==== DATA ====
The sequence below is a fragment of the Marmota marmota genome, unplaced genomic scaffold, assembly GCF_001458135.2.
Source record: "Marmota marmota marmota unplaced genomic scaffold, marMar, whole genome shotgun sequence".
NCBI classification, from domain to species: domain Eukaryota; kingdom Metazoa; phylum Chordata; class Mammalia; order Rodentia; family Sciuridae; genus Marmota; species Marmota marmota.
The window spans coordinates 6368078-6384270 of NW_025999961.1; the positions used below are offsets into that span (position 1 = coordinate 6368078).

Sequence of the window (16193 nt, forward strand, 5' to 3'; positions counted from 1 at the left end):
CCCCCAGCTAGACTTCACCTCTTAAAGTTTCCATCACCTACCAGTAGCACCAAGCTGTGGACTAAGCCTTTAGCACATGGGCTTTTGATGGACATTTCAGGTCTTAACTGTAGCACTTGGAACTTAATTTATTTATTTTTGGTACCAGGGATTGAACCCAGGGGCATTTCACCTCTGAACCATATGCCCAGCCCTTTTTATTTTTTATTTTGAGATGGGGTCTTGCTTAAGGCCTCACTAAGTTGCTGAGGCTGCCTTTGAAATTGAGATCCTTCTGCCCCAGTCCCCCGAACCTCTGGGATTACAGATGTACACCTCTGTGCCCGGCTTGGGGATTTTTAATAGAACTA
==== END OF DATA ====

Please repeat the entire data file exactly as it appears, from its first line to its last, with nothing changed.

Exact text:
The sequence below is a fragment of the Marmota marmota genome, unplaced genomic scaffold, assembly GCF_001458135.2.
Source record: "Marmota marmota marmota unplaced genomic scaffold, marMar, whole genome shotgun sequence".
NCBI classification, from domain to species: domain Eukaryota; kingdom Metazoa; phylum Chordata; class Mammalia; order Rodentia; family Sciuridae; genus Marmota; species Marmota marmota.
The window spans coordinates 6368078-6384270 of NW_025999961.1; the positions used below are offsets into that span (position 1 = coordinate 6368078).

Sequence of the window (16193 nt, forward strand, 5' to 3'; positions counted from 1 at the left end):
CCCCCAGCTAGACTTCACCTCTTAAAGTTTCCATCACCTACCAGTAGCACCAAGCTGTGGACTAAGCCTTTAGCACATGGGCTTTTGATGGACATTTCAGGTCTTAACTGTAGCACTTGGAACTTAATTTATTTATTTTTGGTACCAGGGATTGAACCCAGGGGCATTTCACCTCTGAACCATATGCCCAGCCCTTTTTATTTTTTATTTTGAGATGGGGTCTTGCTTAAGGCCTCACTAAGTTGCTGAGGCTGCCTTTGAAATTGAGATCCTTCTGCCCCAGTCCCCCGAACCTCTGGGATTACAGATGTACACCTCTGTGCCCGGCTTGGGGATTTTTAATAGAACTA